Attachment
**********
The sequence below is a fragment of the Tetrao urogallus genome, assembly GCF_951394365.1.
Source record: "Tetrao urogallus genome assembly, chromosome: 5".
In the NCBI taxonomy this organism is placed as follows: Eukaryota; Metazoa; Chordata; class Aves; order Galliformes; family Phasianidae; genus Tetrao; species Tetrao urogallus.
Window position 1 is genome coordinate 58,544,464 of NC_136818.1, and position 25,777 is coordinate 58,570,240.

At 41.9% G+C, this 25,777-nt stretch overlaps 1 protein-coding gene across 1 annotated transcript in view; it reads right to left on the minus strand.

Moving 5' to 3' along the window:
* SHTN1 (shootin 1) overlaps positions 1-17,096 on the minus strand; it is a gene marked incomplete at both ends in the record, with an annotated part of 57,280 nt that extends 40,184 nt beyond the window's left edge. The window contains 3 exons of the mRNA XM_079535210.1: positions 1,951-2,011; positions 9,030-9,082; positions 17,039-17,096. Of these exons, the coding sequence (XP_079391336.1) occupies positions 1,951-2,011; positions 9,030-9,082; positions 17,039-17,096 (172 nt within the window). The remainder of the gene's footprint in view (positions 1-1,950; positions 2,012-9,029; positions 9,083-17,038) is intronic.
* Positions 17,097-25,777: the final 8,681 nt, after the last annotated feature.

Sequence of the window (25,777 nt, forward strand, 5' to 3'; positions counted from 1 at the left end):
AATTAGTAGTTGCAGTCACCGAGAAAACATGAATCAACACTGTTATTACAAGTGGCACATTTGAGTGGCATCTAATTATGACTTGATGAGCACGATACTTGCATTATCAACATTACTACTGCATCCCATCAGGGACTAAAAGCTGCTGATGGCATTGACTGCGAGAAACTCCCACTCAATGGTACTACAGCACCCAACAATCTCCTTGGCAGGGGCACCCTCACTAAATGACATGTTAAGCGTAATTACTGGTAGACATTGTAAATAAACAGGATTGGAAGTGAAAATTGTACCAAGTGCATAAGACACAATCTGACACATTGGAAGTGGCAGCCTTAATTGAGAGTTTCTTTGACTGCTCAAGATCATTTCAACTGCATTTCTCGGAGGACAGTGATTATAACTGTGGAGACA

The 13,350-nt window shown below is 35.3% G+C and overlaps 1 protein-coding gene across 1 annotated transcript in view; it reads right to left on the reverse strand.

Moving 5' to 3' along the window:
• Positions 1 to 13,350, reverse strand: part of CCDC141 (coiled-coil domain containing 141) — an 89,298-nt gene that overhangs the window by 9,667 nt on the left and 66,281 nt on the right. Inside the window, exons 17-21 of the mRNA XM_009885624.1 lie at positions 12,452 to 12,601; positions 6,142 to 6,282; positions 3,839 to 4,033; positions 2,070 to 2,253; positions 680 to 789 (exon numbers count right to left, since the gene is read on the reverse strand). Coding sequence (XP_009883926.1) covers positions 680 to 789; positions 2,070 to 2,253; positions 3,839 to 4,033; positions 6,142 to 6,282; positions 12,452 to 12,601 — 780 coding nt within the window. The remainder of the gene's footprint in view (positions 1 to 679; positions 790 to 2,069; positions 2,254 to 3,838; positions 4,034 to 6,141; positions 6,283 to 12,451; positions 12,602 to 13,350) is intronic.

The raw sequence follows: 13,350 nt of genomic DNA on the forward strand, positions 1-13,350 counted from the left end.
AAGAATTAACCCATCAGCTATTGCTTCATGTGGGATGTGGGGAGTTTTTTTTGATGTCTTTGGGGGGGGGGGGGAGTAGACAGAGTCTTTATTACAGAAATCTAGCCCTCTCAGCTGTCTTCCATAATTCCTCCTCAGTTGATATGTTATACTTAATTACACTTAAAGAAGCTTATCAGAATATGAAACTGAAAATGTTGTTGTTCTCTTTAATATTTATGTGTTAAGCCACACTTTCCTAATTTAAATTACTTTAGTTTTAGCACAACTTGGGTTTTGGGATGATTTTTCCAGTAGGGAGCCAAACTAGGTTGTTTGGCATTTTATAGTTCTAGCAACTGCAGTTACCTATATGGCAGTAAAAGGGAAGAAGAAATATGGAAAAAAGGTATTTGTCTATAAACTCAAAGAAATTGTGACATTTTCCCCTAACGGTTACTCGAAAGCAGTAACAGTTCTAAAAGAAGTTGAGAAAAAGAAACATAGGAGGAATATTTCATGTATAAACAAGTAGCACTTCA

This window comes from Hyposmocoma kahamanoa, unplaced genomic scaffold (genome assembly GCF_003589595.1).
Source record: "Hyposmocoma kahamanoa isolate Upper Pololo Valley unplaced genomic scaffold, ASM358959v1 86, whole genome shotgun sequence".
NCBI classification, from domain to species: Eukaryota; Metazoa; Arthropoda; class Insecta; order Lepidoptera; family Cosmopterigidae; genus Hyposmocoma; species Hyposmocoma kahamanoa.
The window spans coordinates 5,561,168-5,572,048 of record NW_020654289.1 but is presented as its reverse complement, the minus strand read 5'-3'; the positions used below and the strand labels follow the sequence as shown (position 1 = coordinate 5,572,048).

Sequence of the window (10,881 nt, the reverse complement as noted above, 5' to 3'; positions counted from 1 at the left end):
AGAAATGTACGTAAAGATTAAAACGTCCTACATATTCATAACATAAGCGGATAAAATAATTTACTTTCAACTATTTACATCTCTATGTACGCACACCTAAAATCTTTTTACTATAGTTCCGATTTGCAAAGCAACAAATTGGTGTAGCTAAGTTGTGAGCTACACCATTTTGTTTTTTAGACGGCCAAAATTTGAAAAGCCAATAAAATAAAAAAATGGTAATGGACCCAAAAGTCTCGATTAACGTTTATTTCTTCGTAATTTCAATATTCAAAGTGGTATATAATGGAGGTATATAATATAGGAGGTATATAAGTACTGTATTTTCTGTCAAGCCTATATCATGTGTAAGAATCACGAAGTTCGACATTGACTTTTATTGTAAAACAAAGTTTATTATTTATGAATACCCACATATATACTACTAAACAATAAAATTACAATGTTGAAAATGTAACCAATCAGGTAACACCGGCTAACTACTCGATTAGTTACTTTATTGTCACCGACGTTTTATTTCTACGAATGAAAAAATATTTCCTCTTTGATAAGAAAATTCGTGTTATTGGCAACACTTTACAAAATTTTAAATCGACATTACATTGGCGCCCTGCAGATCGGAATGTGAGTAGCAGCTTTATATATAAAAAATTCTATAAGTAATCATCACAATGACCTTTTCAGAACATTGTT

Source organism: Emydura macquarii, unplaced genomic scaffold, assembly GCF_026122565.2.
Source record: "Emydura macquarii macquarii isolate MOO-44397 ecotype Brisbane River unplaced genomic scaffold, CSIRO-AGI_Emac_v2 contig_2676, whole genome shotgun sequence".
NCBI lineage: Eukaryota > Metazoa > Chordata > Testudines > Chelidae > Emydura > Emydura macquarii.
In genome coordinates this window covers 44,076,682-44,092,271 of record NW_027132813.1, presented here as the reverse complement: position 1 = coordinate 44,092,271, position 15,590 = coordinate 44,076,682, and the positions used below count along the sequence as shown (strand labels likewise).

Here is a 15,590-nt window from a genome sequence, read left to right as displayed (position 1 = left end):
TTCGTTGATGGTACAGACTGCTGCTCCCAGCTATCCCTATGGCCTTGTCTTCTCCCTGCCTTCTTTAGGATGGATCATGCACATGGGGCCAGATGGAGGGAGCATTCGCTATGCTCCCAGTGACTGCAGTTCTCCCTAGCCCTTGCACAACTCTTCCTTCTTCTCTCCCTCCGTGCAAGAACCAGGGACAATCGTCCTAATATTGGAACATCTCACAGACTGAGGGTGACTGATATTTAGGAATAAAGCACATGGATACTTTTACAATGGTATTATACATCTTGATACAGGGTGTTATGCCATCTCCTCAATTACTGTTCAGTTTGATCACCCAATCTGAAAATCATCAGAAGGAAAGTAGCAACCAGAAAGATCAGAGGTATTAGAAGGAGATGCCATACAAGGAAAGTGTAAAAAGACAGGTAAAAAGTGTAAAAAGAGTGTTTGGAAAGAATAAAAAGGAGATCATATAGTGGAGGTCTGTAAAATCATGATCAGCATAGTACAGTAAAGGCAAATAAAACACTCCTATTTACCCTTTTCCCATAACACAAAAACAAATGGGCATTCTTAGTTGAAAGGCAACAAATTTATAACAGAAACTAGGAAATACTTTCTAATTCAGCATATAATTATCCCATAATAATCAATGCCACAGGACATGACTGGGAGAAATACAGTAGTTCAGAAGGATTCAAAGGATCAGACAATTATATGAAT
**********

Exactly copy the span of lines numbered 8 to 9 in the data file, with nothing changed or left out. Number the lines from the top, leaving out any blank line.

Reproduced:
* Positions 17,097-25,777: the final 8,681 nt, after the last annotated feature.

Sequence of the window (25,777 nt, forward strand, 5' to 3'; positions counted from 1 at the left end):